In a recent editorial the New York Times found it “appalling” that, according to a poll it had commissioned, over two-thirds of New Yorkers were no better than all the bigoted and benighted Americans living in the hinterlands west of the Hudson in their lack of immunity “to suspicion and to a sadly wary misunderstanding of Muslim-Americans.”
One example that shocked and saddened the Times is that when respondents were asked “whether they thought Muslim-Americans were ‘more sympathetic to terrorists’ than other citizens, 33% said yes, a discouraging figure.”
I must say that I find that 33% figure surprising. I thought it would have been higher, since by now many New Yorkers are aware of the comments of Imam Feisal Abdul Rauf. He refuses to describe Hamas as a terrorist organization (nor can other “moderate” imams). He thinks that U.S. policies were an “accessory” to 9/11, “that the United States has more Muslim blood on its hands than al-Qaeda has on its hands of innocent non-Muslims,” and that (from a letter he wrote to the New York Times in 1977) “Israel will, in our lifetimes, become one more Arab country, with a Jewish minority.”
These comments, and others like them, do not prove that the imam supports terrorism, but if they reflect what “moderate” American Muslims believe, it does not seem unreasonable for 33% of New Yorkers — or even many more — to believe that Muslims are more “sympathetic” to terrorists than other citizens. Especially since many Muslims believe no infidels are “innocent” and hence killing them is not terrorism.
The Times editorial was effectively eviscerated by James Taranto of the Wall Street Journal for its “muddled thinking and self-righteous attitudinizing” (“Times to City: Drop Dead”), but I would like to call attention to a particularly tendentious historical analogy that is mind-boggling in its obliviousness to history and even to the Times’s own historical posture. The Times editorial pontificates:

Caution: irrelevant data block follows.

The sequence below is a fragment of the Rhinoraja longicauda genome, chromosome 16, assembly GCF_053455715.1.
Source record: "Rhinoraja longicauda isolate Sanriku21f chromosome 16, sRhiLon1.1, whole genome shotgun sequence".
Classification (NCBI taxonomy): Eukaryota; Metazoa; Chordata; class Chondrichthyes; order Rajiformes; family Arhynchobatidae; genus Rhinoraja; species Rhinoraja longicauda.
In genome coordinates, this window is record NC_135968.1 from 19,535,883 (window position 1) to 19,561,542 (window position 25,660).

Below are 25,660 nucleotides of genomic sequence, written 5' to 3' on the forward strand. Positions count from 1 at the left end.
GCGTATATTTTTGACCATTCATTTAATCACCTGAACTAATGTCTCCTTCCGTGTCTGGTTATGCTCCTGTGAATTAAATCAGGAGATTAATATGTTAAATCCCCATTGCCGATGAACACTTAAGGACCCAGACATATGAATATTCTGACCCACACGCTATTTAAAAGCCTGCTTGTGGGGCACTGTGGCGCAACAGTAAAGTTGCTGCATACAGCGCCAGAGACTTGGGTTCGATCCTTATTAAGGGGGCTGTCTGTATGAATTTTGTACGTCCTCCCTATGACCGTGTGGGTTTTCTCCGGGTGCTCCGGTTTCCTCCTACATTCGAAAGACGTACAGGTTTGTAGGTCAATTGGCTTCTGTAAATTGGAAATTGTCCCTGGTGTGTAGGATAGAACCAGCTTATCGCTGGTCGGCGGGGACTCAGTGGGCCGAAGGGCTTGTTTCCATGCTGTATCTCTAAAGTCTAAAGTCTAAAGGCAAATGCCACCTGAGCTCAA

The country often has had the wisdom to choose graciousness and reconciliation over triumphalism, as is plain from the many monuments to Confederate soldiers in northern states, including the battlefield at Gettysburg.
Confederate monuments in northern states? Really? Where?
Except for the monuments at Gettysburg, I’m not sure there are any Confederate monuments in northern states, aside from one or two in the border states of Maryland, Delaware, and Missouri, and Wikipedia apparently doesn’t know of any either. I shall turn below to the Times’ transparently insincere (and as far as I can tell, unique in its modern history) embrace of “graciousness and reconciliation” toward former Confederates, but first it is worth pausing to consider its argument that the proposed Ground Zero mosque should be welcomed in the same spirit as the Confederate monuments at Gettysburg.
The editors of the Times are obviously unaware of the history of placing Confederate monuments at Gettysburg. The first monument to any Confederates did not appear there until 21 years after the battle (honoring the 1st Maryland Battalion), “after a great deal of resistance from the battlefield commission authorities,” and “[i]t took years for the next to follow,” in large part because “the battlefield commission was controlled by Union veterans whose rules discouraged the meaningful placement of Confederate monuments.” With that first monument (and subsequently) there were fierce debates over placement. As Sacred Ground: Americans and Their Battlefields, a monumental (pardon the pun) study, observed:
The Confederate veterans wanted to place it where they had penetrated Union lines on Culp’s Hill on the second day of the battle, but the GBMA objected, claiming that the “erection of an ex-Confederate monument within the Union lines [would set] an important precedent.”
It was placed elsewhere. Sound familiar?